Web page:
Travis County will join dozens of other counties and cities throughout the country attempting to recover costs from the opioid epidemic by suing manufacturers, distributors and marketers of the prescription drugs.
“This has been a long time coming,” Travis County Judge Sarah Eckhardt said Tuesday. “This puts a very big strain on our criminal justice system as well as putting a big strain on our health community.”
Most of the specifics of the suit are still being worked out, officials said. Eckhardt said the county will work with attorneys to determine who will be named in the suit, what charges will be brought and when.
More than two dozen states, cities and counties, including several in Texas, have filed such lawsuits against pharmaceutical companies, claiming the companies aggressively marketed the drugs and lied about the risks to make money.
Upshur County in East Texas was the first Texas county to file suit in late September, and Dallas, Tarrant, Kendall, Kerr and Bexar counties have indicated they plan to sue as well. Eckhardt said Travis County will likely consolidate with other interested parties to form one suit.
Texas has not filed suit so far, but Attorney General Ken Paxton announced in June that he was joining a bipartisan coalition of state attorneys general to investigate whether manufacturers have used illegal methods to market and sell opioids and to determine their role in the crisis.
According to the federal Centers for Disease Control and Prevention, 91 Americans die every day from opioid overdoses, and deaths from prescription opioids, including oxycodone, hydrocodone and methadone, have more than quadrupled since 1999.
A University of Texas study in 2014 found that Travis County had an overdose death rate of 2.3 per 100,000 people, one of the lowest rates among large Texas counties.
Eckhardt and others have compared the wave of opioid-related suits hitting pharmaceutical industry to those that hit the tobacco industry in the 1990s, when cigarette companies agreed to pay billions of dollars in fines in the largest civil settlement in history.
Drug companies have largely denied wrongdoing. The Pharmaceutical Research and Manufacturers of America declined to comment Tuesday about the litigation targeting the industry, but the trade group issued a press release pledging to fund state and local programs and assist in policy changes to address the crisis.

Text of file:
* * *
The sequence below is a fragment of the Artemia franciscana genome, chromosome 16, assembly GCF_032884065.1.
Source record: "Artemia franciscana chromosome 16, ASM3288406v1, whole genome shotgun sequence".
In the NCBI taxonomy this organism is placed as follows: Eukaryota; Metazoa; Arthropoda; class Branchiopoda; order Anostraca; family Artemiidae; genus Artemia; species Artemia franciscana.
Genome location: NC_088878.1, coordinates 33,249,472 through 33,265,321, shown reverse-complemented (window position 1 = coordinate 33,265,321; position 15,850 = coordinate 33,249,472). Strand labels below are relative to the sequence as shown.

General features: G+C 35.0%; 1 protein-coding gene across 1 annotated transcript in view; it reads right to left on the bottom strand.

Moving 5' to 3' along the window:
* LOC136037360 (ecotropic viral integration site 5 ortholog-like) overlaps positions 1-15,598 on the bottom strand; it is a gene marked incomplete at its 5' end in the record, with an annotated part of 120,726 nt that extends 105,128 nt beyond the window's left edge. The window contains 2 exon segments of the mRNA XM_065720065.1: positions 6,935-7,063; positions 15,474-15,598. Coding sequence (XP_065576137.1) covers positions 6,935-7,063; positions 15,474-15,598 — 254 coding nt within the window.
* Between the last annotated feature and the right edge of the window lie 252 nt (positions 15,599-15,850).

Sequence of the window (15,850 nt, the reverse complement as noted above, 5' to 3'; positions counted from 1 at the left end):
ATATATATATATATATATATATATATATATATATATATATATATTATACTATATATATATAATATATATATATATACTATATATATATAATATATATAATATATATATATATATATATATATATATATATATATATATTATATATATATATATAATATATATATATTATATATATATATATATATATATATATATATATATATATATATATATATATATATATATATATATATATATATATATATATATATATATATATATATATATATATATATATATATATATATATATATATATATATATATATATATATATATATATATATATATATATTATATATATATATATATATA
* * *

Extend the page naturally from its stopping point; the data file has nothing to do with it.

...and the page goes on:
“We are deeply committed to addressing the opioid crisis and advancing solutions that will make a meaningful difference for families and communities,” organization President and CEO Stephen J. Ubl said in the press release.
Some legal experts note a difference between the tobacco lawsuits, which involved customers using the products as intended, and the opioid lawsuits, which point to abuse of drugs beyond what a doctor prescribed, if a doctor prescribed the drugs at all.
“It is difficult to persuade courts that FDA-approved prescription drugs are defective and that their warnings are inadequate,” Richard Ausness, a University of Kentucky College of Law professor, told the Atlantic in June.
Scott Hendler, one of the attorneys hired by Travis County, emphasized to Travis County commissioners in November the harm he alleges the companies have caused by aggressively pushing drugs they knew were highly addictive, then leaving local governments and other agencies to deal with the consequences. Hendler argued there are similarities between pharmaceutical companies and drug cartels.
“The only difference … is that the drug cartels are distributing illegal drugs and the pharmaceutical industries are distributing what are legal but their methods are really illegal,” Hendler said. “They have created pill mills. They have marketed to physicians and prescribers in ways unheard of 10 years ago.”
Hendler said drugs that were developed for cancer-related pain have now been “repackaged and remarketed to people for minor back pain or post-surgical pain.”
The drugs are so addictive that abuse problems often result from legally prescribed drugs and cause addictions so unrelenting they often take months of rehabilitation to overcome, he said.
“I think that taking it on now to interdict the source of the problem is the way to combat it,” Hendler said.
Commissioners approved a resolution last month to retain the Lanier Law Firm; Hendler Lyons Flores PLLC; the law office of Richard Schecter P.C. and Reich & Binstock LLP to represent the county, and they revised the resolution Tuesday.
The attorney’s fee arrangement is 25 percent of gross recovery plus reimbursement of expenses, capped at 35 percent total, Eckhardt said. If the county prevails, fees will be paid only from what is recovered in the lawsuit, and no money will be paid from the county’s general fund or any special fund, according to the resolution.
If Travis County recoups any money from the suit, Eckhardt said, it would go toward criminal justice and social service programs related to the opioid crisis.
“This is not a lawsuit for profit,” she said. “This is a lawsuit in order to recover costs and address opioid addiction by Travis County residents from a public health perspective because this public health crisis has been created, in some measure, we believe, by practices of the pharmaceutical industry.”